Speaking to reporters outside the conference hall at midday, German Defense Minister Boris Pistorius said that while there was no resolution yet, “we will make our decisions as soon as possible.”
He said he had ordered the ministry to look into the tank stocks Germany has so he can be prepared for a possible green light and be able to “act immediately.” Pistorius added that Germany will “balance all the pros and contras before we decide things like that. — I am very sure that there will be a decision in the short term but — I don’t know how the decision will look.”
The defense leaders opened their day hearing an impassioned plea for more military aid from Ukrainian President Volodymyr Zelenskyy. Speaking live via video link, he told the gathering that “terror does not allow for discussion.” He said “the war started by Russia does not allow delays.”
Meanwhile, a Kremlin spokesman said the deployment of Western tanks would trigger “unambiguously negative” consequences.
“All these tanks will require both maintenance and repairs, and so on, so (sending them) will add to Ukraine’s problems, but will not change anything with regard to the Russian side achieving its goals,” Kremlin spokesman Dmitry Peskov said during a media briefing Friday.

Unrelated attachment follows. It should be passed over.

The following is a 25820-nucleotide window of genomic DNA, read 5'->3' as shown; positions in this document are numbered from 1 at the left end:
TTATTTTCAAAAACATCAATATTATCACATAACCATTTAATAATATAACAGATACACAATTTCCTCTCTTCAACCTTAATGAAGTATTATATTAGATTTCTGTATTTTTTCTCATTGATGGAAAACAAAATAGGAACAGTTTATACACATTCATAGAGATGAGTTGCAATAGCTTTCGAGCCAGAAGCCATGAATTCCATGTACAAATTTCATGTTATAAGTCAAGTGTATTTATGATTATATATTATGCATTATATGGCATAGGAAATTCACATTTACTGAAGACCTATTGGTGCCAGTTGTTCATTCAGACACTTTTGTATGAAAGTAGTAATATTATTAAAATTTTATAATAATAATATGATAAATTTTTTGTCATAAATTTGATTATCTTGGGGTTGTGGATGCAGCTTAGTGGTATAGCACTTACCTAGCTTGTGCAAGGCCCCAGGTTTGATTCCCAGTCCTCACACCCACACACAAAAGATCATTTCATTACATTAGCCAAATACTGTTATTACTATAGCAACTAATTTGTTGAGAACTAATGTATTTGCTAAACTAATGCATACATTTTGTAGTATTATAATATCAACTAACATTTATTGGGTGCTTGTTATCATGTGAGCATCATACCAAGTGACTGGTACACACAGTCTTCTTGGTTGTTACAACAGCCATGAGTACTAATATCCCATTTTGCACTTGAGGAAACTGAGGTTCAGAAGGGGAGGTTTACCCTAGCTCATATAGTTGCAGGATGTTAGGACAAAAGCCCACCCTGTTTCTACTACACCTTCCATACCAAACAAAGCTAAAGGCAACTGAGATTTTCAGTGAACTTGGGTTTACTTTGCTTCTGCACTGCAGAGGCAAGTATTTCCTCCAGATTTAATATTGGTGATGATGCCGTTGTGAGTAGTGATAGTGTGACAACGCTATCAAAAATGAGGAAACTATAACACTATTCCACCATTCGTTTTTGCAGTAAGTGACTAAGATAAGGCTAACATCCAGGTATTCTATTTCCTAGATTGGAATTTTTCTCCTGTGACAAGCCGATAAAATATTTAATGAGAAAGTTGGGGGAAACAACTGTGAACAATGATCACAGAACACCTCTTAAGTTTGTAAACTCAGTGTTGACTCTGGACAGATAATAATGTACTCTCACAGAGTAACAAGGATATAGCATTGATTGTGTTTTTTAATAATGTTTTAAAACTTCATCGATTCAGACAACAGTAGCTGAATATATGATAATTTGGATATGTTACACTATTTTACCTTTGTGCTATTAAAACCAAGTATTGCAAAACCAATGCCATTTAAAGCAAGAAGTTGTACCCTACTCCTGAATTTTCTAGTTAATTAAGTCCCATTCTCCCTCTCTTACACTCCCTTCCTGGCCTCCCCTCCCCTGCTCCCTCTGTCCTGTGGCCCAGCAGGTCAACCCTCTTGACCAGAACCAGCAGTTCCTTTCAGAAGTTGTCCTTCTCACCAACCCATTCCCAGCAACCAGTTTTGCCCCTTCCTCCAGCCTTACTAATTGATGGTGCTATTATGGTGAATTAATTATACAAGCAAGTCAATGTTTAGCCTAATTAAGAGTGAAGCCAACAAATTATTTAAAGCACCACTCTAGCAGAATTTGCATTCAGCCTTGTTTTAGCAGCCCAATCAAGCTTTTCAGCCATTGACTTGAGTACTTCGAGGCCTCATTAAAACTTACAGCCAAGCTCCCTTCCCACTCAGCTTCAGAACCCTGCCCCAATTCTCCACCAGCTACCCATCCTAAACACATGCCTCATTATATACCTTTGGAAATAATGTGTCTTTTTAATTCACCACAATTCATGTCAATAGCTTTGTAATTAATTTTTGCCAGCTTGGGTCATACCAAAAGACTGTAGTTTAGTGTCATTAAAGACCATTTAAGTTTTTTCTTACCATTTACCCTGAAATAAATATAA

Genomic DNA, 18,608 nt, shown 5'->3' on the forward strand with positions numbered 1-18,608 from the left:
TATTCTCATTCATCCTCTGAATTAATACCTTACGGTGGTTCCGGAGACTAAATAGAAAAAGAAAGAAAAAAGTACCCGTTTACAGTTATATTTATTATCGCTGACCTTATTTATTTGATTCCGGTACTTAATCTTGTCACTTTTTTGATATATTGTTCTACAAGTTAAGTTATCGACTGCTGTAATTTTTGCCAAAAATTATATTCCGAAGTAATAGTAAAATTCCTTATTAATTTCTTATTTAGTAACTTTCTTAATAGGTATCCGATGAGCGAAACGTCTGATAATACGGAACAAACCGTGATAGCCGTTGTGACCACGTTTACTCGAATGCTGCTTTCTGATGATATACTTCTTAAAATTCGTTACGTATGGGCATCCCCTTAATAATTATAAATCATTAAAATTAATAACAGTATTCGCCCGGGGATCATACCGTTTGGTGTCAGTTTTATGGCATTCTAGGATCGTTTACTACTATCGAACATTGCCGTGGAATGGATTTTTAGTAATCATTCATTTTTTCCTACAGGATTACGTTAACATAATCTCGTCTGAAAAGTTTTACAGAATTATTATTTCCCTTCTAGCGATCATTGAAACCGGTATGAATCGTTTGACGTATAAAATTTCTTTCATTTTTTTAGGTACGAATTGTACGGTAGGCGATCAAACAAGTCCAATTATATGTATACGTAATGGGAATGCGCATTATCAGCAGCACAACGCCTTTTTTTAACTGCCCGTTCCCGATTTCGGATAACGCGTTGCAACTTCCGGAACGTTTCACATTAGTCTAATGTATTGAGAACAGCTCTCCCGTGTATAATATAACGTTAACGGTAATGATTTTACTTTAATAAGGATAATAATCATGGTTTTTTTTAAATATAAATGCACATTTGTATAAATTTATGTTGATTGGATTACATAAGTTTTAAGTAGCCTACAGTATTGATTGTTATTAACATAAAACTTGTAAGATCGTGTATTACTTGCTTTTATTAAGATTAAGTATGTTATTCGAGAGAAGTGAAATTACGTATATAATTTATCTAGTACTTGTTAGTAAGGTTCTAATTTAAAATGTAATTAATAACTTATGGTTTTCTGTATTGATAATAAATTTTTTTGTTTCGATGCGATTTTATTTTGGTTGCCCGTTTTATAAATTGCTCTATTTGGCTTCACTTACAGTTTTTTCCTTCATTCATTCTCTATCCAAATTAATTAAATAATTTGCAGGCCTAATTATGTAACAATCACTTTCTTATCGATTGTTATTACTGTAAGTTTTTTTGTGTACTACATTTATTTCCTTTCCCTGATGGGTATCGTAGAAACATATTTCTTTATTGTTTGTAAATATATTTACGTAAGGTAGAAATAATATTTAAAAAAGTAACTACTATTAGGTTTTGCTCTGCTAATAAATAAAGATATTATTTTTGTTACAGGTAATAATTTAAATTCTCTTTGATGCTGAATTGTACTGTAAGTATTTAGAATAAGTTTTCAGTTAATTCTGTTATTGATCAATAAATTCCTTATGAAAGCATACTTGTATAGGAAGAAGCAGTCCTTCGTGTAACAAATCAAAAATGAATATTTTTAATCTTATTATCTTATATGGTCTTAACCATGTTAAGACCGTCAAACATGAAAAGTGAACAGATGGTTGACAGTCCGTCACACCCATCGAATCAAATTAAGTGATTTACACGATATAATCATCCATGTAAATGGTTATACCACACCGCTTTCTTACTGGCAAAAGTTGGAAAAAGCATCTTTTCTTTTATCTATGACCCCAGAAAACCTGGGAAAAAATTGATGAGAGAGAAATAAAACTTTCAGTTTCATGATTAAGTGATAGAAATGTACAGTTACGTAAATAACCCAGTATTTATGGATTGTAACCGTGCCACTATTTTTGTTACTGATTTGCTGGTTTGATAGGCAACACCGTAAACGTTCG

Austin and U.S. Army Gen. Mark Milley, chairman of the Joint Chiefs of Staff, were expected to discuss the latest massive package of aid the U.S. is sending, which totals $2.5 billion and includes Stryker armored vehicles for the first time.
The United Kingdom announced last week that it would send Challenger 2 tanks, describing that move as a natural progression of military aid to Ukraine.
The latest package of U.S. aid includes eight Avenger air defense systems, 350 Humvees, 53 Mine Resistant Ambush Protected (MRAP) vehicles, more than 100,000 rounds of artillery ammunition and rockets, and missiles for the High Mobility Artillery Rocket System. It was announced Thursday by the Pentagon.
Other pledges announced ahead of the Ramstein meeting included S-60 anti-aircraft guns from Poland with 70,000 rounds of ammunition, additional Stinger air-defense systems and two M-17 helicopters from Latvia, and two Russian-made Mi-8 helicopters and dozens of L-70 anti-aircraft guns with ammunition from Lithuania.
Nearly 11 months into the Russian invasion, Zelenskyy has expressed frustration about not obtaining enough weaponry from the Western allies. Speaking by video link on the sidelines of the World Economic Forum in Davos, Switzerland, he bemoaned a “lack of specific weaponry.”
German Defense Minister Boris Pistorius, who took office Thursday just an hour before he met with Austin, said that opinions among allies were mixed on the tank issue, and added that “the impression that has occasionally arisen that there is a united coalition and Germany is standing in the way is wrong.”